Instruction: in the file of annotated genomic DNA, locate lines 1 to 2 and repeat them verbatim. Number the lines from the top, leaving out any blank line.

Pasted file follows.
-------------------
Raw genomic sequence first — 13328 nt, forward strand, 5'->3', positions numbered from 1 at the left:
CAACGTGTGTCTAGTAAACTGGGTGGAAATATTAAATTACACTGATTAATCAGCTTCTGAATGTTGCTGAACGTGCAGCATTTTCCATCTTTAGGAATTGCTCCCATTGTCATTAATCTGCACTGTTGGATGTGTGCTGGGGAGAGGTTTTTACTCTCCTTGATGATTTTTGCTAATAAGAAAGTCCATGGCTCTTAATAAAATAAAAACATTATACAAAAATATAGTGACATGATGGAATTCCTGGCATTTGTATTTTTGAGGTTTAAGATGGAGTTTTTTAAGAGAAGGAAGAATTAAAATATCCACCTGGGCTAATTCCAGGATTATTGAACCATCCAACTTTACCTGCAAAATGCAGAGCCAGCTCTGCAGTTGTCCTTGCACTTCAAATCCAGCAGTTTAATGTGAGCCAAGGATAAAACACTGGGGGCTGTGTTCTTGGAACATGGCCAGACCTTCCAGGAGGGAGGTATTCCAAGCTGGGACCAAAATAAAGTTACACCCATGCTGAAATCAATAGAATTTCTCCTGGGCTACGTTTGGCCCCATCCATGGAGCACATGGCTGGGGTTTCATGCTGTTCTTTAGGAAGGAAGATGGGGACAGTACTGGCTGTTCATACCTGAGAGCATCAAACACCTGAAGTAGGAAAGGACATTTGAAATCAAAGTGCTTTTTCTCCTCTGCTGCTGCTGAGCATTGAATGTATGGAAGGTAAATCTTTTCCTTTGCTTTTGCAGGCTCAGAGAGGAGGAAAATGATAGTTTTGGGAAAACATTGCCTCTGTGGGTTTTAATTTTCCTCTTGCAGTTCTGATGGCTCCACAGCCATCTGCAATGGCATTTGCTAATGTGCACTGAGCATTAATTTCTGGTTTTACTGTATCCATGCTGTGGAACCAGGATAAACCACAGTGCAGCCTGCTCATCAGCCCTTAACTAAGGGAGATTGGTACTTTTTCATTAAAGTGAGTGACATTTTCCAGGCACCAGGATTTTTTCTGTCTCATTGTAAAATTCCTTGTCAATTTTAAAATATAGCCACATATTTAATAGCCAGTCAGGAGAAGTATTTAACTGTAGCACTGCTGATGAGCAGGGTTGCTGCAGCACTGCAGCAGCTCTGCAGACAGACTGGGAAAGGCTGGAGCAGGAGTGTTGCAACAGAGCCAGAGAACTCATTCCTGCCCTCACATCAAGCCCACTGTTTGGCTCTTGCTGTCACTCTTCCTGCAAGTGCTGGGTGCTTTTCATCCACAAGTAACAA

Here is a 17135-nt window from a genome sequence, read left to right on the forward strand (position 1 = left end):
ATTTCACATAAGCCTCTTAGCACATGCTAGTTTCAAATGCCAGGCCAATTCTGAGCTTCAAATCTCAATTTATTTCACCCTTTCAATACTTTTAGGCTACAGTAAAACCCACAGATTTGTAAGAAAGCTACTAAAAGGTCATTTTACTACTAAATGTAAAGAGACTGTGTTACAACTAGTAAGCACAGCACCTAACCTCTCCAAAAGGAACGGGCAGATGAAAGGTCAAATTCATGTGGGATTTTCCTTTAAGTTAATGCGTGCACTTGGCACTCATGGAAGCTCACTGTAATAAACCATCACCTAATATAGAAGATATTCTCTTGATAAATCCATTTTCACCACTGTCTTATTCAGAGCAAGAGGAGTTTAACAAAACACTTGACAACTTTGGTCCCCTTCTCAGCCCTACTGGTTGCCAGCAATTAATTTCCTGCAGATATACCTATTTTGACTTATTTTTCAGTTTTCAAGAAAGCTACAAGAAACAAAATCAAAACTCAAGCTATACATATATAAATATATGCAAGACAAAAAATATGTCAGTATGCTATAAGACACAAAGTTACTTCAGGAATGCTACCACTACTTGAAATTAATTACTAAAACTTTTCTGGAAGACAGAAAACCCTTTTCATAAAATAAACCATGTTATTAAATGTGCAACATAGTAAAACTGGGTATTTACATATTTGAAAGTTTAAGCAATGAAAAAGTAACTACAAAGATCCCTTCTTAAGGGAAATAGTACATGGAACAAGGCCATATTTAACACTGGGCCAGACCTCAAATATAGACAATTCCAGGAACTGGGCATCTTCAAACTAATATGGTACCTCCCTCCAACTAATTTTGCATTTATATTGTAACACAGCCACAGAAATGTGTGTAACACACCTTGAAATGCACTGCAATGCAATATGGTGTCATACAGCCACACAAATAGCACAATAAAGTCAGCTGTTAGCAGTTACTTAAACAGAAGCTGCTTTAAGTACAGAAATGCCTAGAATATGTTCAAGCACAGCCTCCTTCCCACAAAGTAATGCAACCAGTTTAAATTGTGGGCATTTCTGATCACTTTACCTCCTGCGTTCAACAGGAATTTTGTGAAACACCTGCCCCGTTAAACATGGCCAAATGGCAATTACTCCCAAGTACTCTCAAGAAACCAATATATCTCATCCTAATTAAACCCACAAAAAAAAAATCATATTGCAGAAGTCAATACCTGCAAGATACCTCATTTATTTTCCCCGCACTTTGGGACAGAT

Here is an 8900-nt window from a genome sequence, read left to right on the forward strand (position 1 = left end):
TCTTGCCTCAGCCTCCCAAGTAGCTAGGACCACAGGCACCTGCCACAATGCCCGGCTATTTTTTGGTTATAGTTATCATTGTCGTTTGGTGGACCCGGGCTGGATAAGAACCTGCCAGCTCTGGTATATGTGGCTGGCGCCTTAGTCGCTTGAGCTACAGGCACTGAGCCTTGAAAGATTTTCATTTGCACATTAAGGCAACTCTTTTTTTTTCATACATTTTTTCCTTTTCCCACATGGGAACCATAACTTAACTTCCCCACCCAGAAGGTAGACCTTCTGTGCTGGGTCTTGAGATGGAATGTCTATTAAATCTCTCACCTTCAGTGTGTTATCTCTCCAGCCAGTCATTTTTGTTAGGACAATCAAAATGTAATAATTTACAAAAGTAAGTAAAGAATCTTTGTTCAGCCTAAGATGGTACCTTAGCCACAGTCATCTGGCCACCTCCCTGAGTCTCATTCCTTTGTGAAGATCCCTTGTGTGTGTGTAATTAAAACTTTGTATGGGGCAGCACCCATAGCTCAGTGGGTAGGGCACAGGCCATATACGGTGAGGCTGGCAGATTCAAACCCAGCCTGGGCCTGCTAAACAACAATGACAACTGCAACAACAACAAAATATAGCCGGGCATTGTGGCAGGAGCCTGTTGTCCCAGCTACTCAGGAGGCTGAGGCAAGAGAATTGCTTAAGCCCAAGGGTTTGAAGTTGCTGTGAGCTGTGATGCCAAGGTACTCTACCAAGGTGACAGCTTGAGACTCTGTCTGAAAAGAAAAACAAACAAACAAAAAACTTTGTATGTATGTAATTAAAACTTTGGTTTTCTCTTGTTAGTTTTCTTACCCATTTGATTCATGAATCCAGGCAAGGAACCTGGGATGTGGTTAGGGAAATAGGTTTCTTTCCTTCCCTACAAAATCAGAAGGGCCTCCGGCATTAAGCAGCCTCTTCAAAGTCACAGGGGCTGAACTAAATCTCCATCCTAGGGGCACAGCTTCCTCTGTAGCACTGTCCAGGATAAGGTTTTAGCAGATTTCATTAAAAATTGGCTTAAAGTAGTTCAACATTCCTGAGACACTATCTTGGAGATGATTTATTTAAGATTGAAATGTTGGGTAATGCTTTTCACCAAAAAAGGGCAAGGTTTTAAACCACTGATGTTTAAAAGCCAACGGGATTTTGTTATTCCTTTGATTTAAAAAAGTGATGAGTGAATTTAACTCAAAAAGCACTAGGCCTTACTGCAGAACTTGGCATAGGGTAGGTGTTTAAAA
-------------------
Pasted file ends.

Raw genomic sequence first — 13328 nt, forward strand, 5'->3', positions numbered from 1 at the left:
CAACGTGTGTCTAGTAAACTGGGTGGAAATATTAAATTACACTGATTAATCAGCTTCTGAATGTTGCTGAACGTGCAGCATTTTCCATCTTTAGGAATTGCTCCCATTGTCATTAATCTGCACTGTTGGATGTGTGCTGGGGAGAGGTTTTTACTCTCCTTGATGATTTTTGCTAATAAGAAAGTCCATGGCTCTTAATAAAATAAAAACATTATACAAAAATATAGTGACATGATGGAATTCCTGGCATTTGTATTTTTGAGGTTTAAGATGGAGTTTTTTAAGAGAAGGAAGAATTAAAATATCCACCTGGGCTAATTCCAGGATTATTGAACCATCCAACTTTACCTGCAAAATGCAGAGCCAGCTCTGCAGTTGTCCTTGCACTTCAAATCCAGCAGTTTAATGTGAGCCAAGGATAAAACACTGGGGGCTGTGTTCTTGGAACATGGCCAGACCTTCCAGGAGGGAGGTATTCCAAGCTGGGACCAAAATAAAGTTACACCCATGCTGAAATCAATAGAATTTCTCCTGGGCTACGTTTGGCCCCATCCATGGAGCACATGGCTGGGGTTTCATGCTGTTCTTTAGGAAGGAAGATGGGGACAGTACTGGCTGTTCATACCTGAGAGCATCAAACACCTGAAGTAGGAAAGGACATTTGAAATCAAAGTGCTTTTTCTCCTCTGCTGCTGCTGAGCATTGAATGTATGGAAGGTAAATCTTTTCCTTTGCTTTTGCAGGCTCAGAGAGGAGGAAAATGATAGTTTTGGGAAAACATTGCCTCTGTGGGTTTTAATTTTCCTCTTGCAGTTCTGATGGCTCCACAGCCATCTGCAATGGCATTTGCTAATGTGCACTGAGCATTAATTTCTGGTTTTACTGTATCCATGCTGTGGAACCAGGATAAACCACAGTGCAGCCTGCTCATCAGCCCTTAACTAAGGGAGATTGGTACTTTTTCATTAAAGTGAGTGACATTTTCCAGGCACCAGGATTTTTTCTGTCTCATTGTAAAATTCCTTGTCAATTTTAAAATATAGCCACATATTTAATAGCCAGTCAGGAGAAGTATTTAACTGTAGCACTGCTGATGAGCAGGGTTGCTGCAGCACTGCAGCAGCTCTGCAGACAGACTGGGAAAGGCTGGAGCAGGAGTGTTGCAACAGAGCCAGAGAACTCATTCCTGCCCTCACATCAAGCCCACTGTTTGGCTCTTGCTGTCACTCTTCCTGCAAGTGCTGGGTGCTTTTCATCCACAAGTAACAA